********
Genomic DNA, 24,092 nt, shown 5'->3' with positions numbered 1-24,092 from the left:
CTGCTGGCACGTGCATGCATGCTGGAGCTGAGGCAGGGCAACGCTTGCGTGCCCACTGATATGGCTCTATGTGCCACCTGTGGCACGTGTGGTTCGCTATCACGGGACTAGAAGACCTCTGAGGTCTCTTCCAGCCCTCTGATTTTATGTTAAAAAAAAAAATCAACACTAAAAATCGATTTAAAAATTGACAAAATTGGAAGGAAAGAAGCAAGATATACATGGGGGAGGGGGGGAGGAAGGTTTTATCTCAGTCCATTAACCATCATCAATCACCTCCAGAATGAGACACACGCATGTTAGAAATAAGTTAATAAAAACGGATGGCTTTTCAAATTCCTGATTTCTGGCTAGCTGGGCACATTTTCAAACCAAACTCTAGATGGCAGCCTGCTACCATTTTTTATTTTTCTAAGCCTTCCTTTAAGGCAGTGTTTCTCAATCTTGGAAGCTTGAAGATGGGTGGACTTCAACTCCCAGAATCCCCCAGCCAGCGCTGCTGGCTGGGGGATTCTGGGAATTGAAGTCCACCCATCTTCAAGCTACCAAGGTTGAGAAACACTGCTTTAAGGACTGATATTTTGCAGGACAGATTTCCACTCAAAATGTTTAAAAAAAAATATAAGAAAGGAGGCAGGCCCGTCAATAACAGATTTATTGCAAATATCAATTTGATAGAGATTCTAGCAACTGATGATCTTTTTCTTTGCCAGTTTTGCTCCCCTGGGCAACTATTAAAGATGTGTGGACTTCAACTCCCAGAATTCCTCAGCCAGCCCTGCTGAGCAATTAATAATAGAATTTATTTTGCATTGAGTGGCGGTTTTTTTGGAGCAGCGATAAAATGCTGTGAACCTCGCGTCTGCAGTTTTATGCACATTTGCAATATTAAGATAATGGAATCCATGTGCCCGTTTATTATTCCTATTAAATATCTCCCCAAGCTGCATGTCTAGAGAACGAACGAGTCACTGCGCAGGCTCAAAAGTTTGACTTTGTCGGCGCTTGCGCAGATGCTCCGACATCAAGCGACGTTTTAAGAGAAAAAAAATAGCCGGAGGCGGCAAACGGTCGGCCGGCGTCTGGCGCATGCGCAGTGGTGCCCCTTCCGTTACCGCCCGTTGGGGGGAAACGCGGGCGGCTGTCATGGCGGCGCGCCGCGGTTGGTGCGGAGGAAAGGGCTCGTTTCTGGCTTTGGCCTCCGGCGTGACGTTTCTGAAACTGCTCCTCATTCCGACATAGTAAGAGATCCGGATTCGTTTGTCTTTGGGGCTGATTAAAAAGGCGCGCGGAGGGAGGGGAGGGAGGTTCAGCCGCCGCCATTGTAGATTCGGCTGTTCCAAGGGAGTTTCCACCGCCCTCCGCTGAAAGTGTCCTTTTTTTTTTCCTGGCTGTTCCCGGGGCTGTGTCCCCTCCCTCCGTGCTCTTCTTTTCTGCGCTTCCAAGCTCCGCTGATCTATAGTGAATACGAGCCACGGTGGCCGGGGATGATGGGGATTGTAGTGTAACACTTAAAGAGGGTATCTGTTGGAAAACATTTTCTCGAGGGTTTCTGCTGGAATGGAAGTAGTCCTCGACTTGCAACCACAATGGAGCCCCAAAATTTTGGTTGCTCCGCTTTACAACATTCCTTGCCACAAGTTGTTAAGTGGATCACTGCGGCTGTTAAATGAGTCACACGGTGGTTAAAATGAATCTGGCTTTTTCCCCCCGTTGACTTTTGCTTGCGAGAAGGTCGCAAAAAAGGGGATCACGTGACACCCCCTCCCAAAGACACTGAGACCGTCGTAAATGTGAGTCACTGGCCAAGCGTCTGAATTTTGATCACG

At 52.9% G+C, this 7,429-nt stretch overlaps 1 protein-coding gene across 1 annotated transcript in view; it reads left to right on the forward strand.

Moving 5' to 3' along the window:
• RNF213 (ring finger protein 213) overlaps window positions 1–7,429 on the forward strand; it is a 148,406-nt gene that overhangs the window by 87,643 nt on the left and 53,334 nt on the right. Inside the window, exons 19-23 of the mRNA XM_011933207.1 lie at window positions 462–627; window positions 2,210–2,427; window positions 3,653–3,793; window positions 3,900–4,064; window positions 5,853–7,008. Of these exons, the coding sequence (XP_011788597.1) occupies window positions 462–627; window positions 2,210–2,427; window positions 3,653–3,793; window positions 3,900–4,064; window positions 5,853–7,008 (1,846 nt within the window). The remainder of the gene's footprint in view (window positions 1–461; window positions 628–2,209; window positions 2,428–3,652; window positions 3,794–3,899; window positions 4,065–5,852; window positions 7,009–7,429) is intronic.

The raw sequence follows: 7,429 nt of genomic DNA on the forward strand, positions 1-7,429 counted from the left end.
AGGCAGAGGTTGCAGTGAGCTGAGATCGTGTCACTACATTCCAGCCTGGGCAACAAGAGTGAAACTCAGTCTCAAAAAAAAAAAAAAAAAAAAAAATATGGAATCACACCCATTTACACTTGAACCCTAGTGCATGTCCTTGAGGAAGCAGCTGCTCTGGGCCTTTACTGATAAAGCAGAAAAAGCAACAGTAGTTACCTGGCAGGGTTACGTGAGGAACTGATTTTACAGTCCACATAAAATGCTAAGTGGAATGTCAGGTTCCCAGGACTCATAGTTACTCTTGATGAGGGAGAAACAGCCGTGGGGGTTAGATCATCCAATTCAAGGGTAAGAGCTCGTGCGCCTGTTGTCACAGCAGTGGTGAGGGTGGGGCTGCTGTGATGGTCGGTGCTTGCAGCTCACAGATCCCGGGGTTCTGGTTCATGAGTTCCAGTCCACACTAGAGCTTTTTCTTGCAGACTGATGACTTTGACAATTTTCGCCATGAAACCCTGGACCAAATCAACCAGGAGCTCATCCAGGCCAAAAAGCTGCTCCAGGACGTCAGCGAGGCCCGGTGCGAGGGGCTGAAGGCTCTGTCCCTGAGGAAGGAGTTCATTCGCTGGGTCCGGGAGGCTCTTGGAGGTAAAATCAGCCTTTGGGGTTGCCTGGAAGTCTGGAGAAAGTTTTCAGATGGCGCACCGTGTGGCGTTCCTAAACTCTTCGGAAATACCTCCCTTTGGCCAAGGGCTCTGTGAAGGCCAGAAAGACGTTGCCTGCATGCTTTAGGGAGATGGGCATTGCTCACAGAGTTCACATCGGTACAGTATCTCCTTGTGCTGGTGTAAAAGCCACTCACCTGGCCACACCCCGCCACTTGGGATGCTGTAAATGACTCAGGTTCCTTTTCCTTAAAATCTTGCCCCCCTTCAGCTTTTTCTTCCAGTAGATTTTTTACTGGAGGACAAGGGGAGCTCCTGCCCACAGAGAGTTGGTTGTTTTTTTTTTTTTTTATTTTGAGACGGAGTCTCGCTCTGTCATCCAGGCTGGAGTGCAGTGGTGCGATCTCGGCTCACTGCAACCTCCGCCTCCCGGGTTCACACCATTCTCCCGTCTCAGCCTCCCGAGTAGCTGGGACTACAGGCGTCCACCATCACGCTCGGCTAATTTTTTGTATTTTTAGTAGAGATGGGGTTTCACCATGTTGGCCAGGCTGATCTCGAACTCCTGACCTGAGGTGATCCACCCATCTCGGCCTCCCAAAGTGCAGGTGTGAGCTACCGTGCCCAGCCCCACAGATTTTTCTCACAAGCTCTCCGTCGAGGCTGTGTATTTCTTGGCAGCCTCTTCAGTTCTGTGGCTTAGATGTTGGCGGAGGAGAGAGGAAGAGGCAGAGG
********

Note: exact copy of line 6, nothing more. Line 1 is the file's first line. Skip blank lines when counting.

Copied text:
The raw sequence follows: 7,429 nt of genomic DNA on the forward strand, positions 1-7,429 counted from the left end.